3. Likewise, the gift was clearly that of languages in Acts 10 also, for in Acts 11:15-17 Peter identifies it as the same phenomenon which occurred in Acts 2. It would seem obvious, then, to assume the same for the tongues of Acts 19 as well.
4. The gift of tongues in I Corinthians is never stated to be anything different from that in Acts. To understand it as something different would require some explanation. Furthermore, the Acts accounts were written by Luke, who was Paul's associate; it is inconceivable that he would speak of another kind of tongues without explanation.
5. In I Corinthians 14:4 Paul states that the one speaking in a tongue edifies himself. It is evident, then, that he understood what he was saying, for edification would be impossible apart from understanding (which point Paul proceeds to establish in the following verses). Incidentally, it is also evident from this that the true gift of tongues was not a purely emotional experience but one in which the mind was active. Paul's implication is that the one speaking in a tongue understood what he was saying and so was edified. His point in the following verses is that what is not understood cannot edify. The gift of tongues is often characterized, today, as though it were a holy trance of some kind, speaking things unknown even to the speaker himself! This is clearly excluded by Paul's implication here. The assumption is that the speaker, in complete control of his mental faculties, knows what he wants to say and is able, supernaturally, to say it in another language. Like all other gifts, tongues were exercised intelligently.
6. I Corinthians 14:10-11 clearly demand the same. Paul is speaking of tongues "in the world" and demands distinct sounds, known language.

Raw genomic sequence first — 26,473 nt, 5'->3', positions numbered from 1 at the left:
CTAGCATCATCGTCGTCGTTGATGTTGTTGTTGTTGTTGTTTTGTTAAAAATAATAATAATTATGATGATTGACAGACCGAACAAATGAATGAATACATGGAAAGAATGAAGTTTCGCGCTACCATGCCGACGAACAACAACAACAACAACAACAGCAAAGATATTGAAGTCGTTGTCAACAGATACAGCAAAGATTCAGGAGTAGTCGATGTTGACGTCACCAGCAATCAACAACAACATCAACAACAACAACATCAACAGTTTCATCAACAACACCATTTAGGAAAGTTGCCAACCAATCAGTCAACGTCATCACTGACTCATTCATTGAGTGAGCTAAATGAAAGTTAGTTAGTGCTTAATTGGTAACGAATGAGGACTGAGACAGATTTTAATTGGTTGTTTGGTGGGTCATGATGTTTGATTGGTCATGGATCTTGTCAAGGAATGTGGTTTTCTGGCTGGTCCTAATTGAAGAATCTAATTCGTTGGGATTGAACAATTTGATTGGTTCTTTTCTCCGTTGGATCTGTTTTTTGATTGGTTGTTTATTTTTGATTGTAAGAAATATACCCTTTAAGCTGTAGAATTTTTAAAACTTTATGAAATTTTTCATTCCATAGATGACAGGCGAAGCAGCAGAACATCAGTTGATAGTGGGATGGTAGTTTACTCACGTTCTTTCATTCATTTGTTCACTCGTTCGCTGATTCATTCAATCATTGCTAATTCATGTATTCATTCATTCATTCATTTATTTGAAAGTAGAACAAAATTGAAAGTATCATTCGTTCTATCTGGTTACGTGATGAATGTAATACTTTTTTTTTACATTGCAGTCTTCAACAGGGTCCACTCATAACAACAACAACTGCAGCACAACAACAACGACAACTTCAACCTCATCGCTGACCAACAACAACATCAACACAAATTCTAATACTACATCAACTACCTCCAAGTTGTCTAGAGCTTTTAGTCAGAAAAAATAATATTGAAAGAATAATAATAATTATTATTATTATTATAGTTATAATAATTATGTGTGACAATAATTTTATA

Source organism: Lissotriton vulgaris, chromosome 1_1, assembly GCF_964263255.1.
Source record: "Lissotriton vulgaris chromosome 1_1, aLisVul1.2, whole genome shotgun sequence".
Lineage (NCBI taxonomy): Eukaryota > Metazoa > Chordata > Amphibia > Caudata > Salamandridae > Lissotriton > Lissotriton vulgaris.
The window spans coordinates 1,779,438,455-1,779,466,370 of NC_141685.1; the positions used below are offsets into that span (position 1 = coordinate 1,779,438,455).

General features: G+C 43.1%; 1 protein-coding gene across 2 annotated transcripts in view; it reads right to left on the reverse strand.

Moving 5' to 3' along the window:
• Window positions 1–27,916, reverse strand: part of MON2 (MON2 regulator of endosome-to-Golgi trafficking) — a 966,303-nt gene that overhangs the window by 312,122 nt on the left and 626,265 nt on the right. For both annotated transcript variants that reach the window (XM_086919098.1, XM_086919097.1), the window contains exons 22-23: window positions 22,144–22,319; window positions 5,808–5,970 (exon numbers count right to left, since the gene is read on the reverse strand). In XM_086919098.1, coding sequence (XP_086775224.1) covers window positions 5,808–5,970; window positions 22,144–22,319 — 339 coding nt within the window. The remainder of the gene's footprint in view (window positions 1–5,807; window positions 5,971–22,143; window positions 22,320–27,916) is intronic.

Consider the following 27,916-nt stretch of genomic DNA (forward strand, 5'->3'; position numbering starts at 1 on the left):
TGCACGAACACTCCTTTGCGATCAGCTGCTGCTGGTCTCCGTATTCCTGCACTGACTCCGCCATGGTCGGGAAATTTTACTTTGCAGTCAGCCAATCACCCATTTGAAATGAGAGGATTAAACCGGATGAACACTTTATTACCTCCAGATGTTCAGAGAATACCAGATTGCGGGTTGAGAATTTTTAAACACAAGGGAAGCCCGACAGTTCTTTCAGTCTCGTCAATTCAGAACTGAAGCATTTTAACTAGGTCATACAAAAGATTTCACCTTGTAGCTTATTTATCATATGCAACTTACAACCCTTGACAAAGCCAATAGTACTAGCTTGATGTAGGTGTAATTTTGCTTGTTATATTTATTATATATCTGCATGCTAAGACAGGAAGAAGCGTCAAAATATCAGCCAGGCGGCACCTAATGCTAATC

7. In I Corinthians 14:18 Paul states that he had spoken in tongues more than any of them. He follows with a statement affirming that this was never his practice in the church (verse 19). The only thing which could make it necessary for Paul to speak in tongues more than they, then, would be his need of it on his missionary journeys. Again, this points to language, not gibberish, for gibberish would have been pointless in his foreign mission work; language, on the other hand, would have been most helpful.
8. In I Corinthians 14:21 Paul associates their gift of tongues with Isaiah's prophecy of Israel's hearing of the Assyrian language. To understand the gift as gibberish would destroy his point of reference entirely.
9. In I Corinthians 14:22 Paul says that tongues were "for a sign." They were so spectacular that they would arouse attention. Only human language could be effective as a sign. Ecstatic speech was well known from as far back as the eleventh century, BC, especially as a part of the Greek mystery religions; it would have served only to associate the Christians of Corinth with their pagan background. What made the Christian gift of tongues different and significant was the fact that those so gifted were able to speak in previously unlearned languages; mere gibberish, ecstatic speech, would have meant nothing and so could not have served as a sign.
10. The Greek words hermeneuo and diermeneuo rendered "interpret" and "interpretation" in I Corinthians 14, normally mean "to translate" from one language to another. This is how the word is often used today: when a man of one language speaks to an audience of another, he speaks through an "interpreter." This is its usual meaning throughout the New Testament and the Septuagint (the Greek translation of the Old Testament; e.g., Genesis 42:23; Ezra 4:7; John 1:42; Acts 9:36). "Translation," then, points to language, not gibberish.
11. Jesus specifically forbids ecstatic speech in prayer: "When ye pray, use not vain repetitions as the heathen do" (Matthew 6:7). The Greek term translated "vain repetitions" has nothing to do with repeating a prayer request (although Jesus does use the word here to refer also to mindless repetition of prayers) but rather means "to babble" or "to speak babble." Jesus, here, expressly forbids gibberish. It is inconceivable that He would forbid something which is itself a spiritual gift. The only alternative is that the tongues were, indeed, languages. God never needed or intended for men to speak or pray in a "language" which even they themselves could not understand. Such a thing would be pointless.
It would seem that the evidence given above is insurmountable. Those who hold that tongues were ecstatic speech, however, present the following arguments.
Objection #1. On Pentecost, when the apostles spoke in tongues, they were accused of being drunk (Acts 2:13).